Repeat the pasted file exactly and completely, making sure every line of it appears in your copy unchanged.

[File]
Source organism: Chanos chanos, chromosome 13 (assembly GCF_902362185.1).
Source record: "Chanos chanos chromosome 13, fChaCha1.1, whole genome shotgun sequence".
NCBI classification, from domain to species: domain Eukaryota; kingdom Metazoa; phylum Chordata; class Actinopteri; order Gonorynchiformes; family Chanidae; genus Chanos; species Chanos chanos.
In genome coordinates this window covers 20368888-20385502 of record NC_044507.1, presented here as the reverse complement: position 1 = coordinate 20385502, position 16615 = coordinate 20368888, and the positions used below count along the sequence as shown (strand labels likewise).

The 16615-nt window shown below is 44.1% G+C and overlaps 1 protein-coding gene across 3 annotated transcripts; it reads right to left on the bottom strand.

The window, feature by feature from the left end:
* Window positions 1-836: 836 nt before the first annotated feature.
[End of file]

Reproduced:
Source organism: Chanos chanos, chromosome 13 (assembly GCF_902362185.1).
Source record: "Chanos chanos chromosome 13, fChaCha1.1, whole genome shotgun sequence".
NCBI classification, from domain to species: domain Eukaryota; kingdom Metazoa; phylum Chordata; class Actinopteri; order Gonorynchiformes; family Chanidae; genus Chanos; species Chanos chanos.
In genome coordinates this window covers 20368888-20385502 of record NC_044507.1, presented here as the reverse complement: position 1 = coordinate 20385502, position 16615 = coordinate 20368888, and the positions used below count along the sequence as shown (strand labels likewise).

The 16615-nt window shown below is 44.1% G+C and overlaps 1 protein-coding gene across 3 annotated transcripts; it reads right to left on the bottom strand.

The window, feature by feature from the left end:
* Window positions 1-836: 836 nt before the first annotated feature.